The Sun of Wisdom: Thomas Rich, the Vajra Regent Osel Tendzin
Just ran across this brief, silent photo history (click on video, below) that provides a rich opportunity for contemplation of the Vajra Regent‘s charm, vigor, prominence, teachings and tragedy. If you have photos you’d like to see on this page, just email me and I’ll post ’em for all to enjoy.
I took my refuge vow with him—it’s the vow that formally inducts one onto the Buddhist path—and his calligraphy of my ‘Refuge Name’ still hangs on my wall, beside my Bodhisattva Vow calligraphy via the Regent’s only father guru, Chogyam Trungpa Rinpoche.
The Regent’s enthronement as Trungpa Rinpoche’s Dharma heir was a big deal—he was I think the first American to be honored (saddled) with such a heavy responsibility. A forceful, remarkable teacher of Buddhism, I still remember sitting in a room in Karme Choling with my best Dharma Brat buddy, Noel McLellan, our jaws dropping as the Regent cut off a questioner’s obsequious, superfluous complements and cut to the heart of her question—it was simultaneously harsh, and enlightening, and kind, and a relief for questioner and witnesses alike.
Unlike Trungpa Rinpoche—who I remember as a kindly, mild, slow-talking grandfather—the Regent was wonderful with children. Why, after taking that Refuge Vow, which went until midnight or something (wayyy past my bedtime), he took me aside and made sure that I understood his lecture about compassion and such (I forget, sadly, as 22 years have passed), which of course I only half-did.
When, in 1987 I think, the Regent became (like my idol, Magic) one of the first prominent Americans in my life to fall to AIDS, I cried. When it turned out he’d passed it on to a dear friend, not fully understanding or acknowledging the nature of AIDS, I was so angry (I still vividly remember that when, in 1989?, the co-director of KCL told all of us in the Main Shrine Room, I asked her a question in public, a biggish deal for a boy, and broke down a bit mid-question). We went and visited the Regent, who gave a defensive, angry talk at the Boston Shambhala Center. He was a huge part of my childhood world—it was like seeing the Flatirons crumble—something wonderful and majestic and uncompromising suddenly falling apart.
It was only at my Seminary, in 1992—which the then-Sawang, now-Sakyong Mipham Rinpoche (Trungpa Rinpoche’s eldest son and my guru) led for the first time (he had leapt in, not quite yet prepared, on a virtual white horse to save and lead the fast-crumbling Vajradhatu/Shambhala mandala I’d so recently thought was vajra)—that I spontaneously ‘forgave’ this too-mortal hero of mine, whom I had loved so much. It was the fourth or fifth anniversary of his passing, and we’d all gathered in the Main Shrine Tent, and I wound up telling a story about how he’d signed and given me a Tintin book in the original, Buddhist-owned Boulder Bookstore, and I wound up crying (which I never do, I’m emotionally wicked retahded).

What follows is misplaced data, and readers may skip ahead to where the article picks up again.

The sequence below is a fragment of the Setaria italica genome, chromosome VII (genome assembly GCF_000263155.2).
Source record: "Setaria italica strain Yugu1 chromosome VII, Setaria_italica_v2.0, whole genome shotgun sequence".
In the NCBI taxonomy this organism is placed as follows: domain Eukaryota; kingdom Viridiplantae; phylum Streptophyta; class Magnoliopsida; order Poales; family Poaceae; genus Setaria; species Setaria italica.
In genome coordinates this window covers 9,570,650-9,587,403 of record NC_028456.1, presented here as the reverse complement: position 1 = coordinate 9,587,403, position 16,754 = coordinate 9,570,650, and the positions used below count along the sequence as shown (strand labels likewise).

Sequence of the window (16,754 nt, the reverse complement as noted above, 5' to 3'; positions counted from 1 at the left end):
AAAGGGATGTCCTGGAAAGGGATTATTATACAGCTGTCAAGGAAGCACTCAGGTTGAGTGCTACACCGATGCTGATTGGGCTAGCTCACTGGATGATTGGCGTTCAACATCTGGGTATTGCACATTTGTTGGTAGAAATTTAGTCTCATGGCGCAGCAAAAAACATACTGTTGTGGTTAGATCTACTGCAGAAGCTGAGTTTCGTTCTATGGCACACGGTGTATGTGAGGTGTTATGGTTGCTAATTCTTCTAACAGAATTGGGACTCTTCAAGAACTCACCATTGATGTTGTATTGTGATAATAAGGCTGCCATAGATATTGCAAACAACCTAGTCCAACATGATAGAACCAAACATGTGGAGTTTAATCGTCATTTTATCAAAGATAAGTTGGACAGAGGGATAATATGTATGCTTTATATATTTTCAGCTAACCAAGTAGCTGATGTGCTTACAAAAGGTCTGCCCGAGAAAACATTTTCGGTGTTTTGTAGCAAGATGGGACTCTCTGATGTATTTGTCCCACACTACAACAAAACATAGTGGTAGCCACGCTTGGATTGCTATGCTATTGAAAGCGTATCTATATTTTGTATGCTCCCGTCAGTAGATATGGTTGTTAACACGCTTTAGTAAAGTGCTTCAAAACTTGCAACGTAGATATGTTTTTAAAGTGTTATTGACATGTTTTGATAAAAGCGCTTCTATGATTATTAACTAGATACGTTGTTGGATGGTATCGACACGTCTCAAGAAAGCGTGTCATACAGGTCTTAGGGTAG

And so his legacy is a bit like the story of Icarus—he flew above all of us American Buddhists, inspired us, and ultimately couldn’t quite handle the impossible turbulence and white heat that goes with operating at such a high altitude, so close to the Sun of Wisdom (a term used for enlightenment in the Buddhist tradition).
Please note: This little writeup is not meant to be authoritative—it’s just a humble, feeble, personal recollection. If anything seems off, please email me and I’ll fix it prontomissimo.
For those American Buddhists who may feel that this is ‘dirty laundry hung out to dry,’ please remember that all facts have long been available to all—as well as many mistaken versions and rumors thereof, that this I hope may help to correct—it was reported at the time in The NY Times, the Boston Globe, and the full story now lives on on shambhala.org, on wikipedia, google, The Warrior King of Shambhala (click here for transcript), other books, and other sites. And here’s a great ‘open letter’ to check out. More importantly, please know that the above is offered with love and honesty, both, and that any errors in the telling are my own.
One extra, with thanks to Kate Crisp:
Postscript: before posting the above recollections I asked a savvy, well-educated, non-Buddhist friend of mine who has done a few Shambhala Training Levels to read over the above and let me know if anything was confusing, offensive, etc. When I asked him to do so, he initially said, “Oh, wasn’t [the Regent] the Buddhist AIDS rapist?” No!
Years ago, when I was at Naropa, a student said, “Yeah, didn’t Trungpa give AIDS to his students?” No!
Seems people know rumors, but not always what actually happened. And, so, the above is offered in hopes of helping to clarify what happened. The non-Buddhist friend of mine, post-reading, suggested that I remind my fellow sangha members that many non-Buddhist great men have likewise fallen victim to their own charm and power, and had extramarital affairs—MLK Jr., JFK, Bill Clinton, Jesse Jackson…the list is (too) long.
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